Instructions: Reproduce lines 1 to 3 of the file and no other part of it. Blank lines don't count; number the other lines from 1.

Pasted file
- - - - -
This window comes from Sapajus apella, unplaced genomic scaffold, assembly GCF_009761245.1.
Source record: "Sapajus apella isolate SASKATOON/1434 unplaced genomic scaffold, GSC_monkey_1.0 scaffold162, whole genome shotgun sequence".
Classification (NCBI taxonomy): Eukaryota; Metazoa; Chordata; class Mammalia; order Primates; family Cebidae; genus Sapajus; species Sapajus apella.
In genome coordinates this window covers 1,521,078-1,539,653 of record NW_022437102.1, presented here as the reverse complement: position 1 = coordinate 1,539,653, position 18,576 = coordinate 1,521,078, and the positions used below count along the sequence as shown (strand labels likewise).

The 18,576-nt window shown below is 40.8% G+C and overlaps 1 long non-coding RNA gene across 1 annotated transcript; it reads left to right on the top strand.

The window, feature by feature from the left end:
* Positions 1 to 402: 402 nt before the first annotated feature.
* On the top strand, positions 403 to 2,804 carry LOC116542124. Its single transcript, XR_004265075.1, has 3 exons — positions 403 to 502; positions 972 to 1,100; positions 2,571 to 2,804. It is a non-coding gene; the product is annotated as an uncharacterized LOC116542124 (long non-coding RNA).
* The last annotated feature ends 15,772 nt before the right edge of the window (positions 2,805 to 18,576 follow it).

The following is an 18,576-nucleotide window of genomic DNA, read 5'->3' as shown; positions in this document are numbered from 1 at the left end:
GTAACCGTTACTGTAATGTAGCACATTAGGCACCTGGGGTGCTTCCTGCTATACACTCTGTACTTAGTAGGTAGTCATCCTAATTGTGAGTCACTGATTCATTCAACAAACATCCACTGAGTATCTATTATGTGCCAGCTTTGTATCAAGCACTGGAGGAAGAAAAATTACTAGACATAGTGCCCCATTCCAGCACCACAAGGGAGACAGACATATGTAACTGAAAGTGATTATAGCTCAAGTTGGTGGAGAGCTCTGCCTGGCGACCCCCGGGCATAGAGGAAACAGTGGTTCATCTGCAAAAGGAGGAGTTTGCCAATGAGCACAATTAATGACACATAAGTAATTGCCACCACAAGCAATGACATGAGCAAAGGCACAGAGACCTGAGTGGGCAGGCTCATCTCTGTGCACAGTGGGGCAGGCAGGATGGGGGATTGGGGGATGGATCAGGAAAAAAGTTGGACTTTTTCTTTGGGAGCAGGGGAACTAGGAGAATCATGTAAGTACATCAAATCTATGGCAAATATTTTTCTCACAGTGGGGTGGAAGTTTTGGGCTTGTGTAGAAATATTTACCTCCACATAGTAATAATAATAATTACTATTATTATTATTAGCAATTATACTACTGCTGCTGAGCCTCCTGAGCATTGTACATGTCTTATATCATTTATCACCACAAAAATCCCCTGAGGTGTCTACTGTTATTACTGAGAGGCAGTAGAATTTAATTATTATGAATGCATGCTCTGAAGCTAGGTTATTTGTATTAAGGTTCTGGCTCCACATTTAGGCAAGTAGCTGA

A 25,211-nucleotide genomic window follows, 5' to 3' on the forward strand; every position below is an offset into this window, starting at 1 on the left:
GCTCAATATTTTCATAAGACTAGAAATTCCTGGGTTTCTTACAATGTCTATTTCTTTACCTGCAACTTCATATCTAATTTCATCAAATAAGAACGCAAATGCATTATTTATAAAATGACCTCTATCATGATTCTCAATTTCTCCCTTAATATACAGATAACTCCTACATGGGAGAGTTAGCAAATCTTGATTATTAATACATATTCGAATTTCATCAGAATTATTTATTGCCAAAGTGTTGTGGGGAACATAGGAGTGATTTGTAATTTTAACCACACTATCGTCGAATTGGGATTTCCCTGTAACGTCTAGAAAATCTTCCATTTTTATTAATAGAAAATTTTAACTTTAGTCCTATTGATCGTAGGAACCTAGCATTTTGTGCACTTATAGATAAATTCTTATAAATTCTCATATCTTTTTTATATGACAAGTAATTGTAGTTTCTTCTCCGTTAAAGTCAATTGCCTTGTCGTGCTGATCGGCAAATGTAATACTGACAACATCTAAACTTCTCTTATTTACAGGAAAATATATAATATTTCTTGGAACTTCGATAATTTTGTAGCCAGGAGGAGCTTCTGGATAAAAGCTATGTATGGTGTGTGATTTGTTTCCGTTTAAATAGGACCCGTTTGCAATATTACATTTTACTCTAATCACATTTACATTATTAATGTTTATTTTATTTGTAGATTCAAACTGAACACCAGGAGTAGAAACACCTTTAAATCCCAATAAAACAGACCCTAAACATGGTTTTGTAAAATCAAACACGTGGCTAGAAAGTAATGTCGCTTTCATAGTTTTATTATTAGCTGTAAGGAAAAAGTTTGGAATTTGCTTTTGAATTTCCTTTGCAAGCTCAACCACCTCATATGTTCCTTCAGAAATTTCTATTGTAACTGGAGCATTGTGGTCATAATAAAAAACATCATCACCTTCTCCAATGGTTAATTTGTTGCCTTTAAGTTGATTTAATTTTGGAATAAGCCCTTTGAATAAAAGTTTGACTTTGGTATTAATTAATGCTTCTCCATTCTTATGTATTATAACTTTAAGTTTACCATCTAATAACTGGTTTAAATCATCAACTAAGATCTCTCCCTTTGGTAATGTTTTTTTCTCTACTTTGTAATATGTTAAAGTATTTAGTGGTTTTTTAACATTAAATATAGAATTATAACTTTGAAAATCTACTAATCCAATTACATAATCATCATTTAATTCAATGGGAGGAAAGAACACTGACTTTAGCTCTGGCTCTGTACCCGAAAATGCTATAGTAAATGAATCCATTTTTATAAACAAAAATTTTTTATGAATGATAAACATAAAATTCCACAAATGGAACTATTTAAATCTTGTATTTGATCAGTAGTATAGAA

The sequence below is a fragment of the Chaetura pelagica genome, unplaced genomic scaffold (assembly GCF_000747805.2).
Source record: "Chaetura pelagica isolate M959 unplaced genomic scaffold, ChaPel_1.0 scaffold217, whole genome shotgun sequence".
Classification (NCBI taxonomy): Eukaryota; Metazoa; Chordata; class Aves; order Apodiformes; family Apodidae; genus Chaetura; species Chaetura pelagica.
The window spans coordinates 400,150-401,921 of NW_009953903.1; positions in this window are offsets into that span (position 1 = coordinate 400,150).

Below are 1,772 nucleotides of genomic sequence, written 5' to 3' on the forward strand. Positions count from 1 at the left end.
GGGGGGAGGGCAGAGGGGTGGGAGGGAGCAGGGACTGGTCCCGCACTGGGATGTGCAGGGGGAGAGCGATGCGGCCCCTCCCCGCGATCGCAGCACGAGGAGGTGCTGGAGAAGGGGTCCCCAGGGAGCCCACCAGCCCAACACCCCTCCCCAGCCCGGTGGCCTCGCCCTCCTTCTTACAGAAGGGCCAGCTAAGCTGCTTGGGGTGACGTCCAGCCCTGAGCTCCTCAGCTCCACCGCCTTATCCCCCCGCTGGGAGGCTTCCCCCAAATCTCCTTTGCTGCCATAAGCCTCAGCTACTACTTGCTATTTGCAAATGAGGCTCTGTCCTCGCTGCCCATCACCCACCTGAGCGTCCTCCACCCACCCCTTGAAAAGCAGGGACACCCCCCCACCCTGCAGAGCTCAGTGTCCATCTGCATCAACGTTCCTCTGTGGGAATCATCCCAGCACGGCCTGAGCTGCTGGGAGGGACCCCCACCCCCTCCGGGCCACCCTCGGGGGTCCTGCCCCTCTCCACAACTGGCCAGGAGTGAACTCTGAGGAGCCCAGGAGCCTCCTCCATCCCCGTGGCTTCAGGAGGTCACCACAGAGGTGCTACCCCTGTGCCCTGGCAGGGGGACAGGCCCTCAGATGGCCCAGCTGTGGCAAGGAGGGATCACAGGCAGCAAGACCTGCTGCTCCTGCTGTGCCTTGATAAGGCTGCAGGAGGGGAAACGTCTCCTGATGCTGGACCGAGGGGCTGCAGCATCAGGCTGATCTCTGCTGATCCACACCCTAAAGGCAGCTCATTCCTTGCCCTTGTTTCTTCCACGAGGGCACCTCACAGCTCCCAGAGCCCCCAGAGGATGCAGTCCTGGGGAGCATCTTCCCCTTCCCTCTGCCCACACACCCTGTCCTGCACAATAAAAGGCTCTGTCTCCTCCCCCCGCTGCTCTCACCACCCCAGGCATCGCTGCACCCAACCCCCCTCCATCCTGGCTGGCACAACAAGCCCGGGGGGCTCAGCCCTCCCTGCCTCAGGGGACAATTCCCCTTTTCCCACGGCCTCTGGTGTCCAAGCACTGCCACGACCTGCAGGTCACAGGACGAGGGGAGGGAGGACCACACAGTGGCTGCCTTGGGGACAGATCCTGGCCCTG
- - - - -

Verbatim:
This window comes from Sapajus apella, unplaced genomic scaffold, assembly GCF_009761245.1.
Source record: "Sapajus apella isolate SASKATOON/1434 unplaced genomic scaffold, GSC_monkey_1.0 scaffold162, whole genome shotgun sequence".
Classification (NCBI taxonomy): Eukaryota; Metazoa; Chordata; class Mammalia; order Primates; family Cebidae; genus Sapajus; species Sapajus apella.